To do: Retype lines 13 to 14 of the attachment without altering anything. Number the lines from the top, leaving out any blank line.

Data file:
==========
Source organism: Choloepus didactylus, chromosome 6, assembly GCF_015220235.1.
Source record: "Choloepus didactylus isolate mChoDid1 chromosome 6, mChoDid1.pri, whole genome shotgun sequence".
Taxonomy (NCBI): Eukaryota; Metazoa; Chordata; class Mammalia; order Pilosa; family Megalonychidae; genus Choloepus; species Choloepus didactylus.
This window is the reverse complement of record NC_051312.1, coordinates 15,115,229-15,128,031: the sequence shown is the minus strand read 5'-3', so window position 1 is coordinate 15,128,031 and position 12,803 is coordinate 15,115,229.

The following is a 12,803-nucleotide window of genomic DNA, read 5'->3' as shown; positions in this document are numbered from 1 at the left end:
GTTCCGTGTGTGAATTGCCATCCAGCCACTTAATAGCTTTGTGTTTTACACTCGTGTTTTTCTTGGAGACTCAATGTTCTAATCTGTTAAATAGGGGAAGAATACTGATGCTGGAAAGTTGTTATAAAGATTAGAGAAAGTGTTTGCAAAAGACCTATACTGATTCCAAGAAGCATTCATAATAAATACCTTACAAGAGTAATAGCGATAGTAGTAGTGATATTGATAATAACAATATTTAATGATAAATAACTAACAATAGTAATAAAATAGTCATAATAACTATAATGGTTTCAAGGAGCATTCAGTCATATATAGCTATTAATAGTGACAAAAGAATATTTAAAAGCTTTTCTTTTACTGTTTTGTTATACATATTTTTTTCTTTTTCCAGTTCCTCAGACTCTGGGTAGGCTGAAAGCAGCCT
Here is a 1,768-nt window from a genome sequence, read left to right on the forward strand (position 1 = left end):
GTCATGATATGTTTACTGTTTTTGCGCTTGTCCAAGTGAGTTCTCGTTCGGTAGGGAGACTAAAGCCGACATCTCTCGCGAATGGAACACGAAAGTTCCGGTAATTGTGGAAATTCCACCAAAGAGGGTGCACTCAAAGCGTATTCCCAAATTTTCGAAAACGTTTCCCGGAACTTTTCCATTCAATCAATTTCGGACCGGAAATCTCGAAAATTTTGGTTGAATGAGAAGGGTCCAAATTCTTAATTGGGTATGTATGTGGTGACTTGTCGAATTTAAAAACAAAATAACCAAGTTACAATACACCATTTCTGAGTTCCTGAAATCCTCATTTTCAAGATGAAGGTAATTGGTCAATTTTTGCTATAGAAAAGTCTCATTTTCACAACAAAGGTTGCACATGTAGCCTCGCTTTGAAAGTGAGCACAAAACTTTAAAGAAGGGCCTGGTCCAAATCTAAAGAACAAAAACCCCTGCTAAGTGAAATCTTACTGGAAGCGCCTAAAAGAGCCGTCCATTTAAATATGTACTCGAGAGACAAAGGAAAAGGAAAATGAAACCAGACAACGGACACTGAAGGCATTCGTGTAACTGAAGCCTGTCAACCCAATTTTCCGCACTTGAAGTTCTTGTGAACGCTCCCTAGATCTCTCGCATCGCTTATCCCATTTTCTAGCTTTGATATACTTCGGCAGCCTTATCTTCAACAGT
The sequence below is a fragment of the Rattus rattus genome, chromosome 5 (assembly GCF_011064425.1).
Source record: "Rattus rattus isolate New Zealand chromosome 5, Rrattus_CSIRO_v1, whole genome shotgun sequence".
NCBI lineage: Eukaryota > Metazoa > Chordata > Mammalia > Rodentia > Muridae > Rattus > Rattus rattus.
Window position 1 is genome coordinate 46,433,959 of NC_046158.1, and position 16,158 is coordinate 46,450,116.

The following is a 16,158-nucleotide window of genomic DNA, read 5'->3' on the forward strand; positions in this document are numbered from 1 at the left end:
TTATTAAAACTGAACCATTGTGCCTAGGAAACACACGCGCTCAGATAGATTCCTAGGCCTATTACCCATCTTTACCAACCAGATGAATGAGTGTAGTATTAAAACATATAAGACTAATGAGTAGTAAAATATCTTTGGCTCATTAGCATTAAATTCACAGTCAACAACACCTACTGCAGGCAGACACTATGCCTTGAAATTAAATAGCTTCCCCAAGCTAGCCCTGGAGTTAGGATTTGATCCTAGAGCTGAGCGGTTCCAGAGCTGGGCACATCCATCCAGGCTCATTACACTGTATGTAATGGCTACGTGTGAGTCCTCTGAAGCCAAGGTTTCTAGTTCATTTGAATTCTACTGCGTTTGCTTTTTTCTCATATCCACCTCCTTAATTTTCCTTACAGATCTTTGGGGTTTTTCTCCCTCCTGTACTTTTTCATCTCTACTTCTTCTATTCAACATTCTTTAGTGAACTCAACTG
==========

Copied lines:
The following is a 16,158-nucleotide window of genomic DNA, read 5'->3' on the forward strand; positions in this document are numbered from 1 at the left end:
TTATTAAAACTGAACCATTGTGCCTAGGAAACACACGCGCTCAGATAGATTCCTAGGCCTATTACCCATCTTTACCAACCAGATGAATGAGTGTAGTATTAAAACATATAAGACTAATGAGTAGTAAAATATCTTTGGCTCATTAGCATTAAATTCACAGTCAACAACACCTACTGCAGGCAGACACTATGCCTTGAAATTAAATAGCTTCCCCAAGCTAGCCCTGGAGTTAGGATTTGATCCTAGAGCTGAGCGGTTCCAGAGCTGGGCACATCCATCCAGGCTCATTACACTGTATGTAATGGCTACGTGTGAGTCCTCTGAAGCCAAGGTTTCTAGTTCATTTGAATTCTACTGCGTTTGCTTTTTTCTCATATCCACCTCCTTAATTTTCCTTACAGATCTTTGGGGTTTTTCTCCCTCCTGTACTTTTTCATCTCTACTTCTTCTATTCAACATTCTTTAGTGAACTCAACTG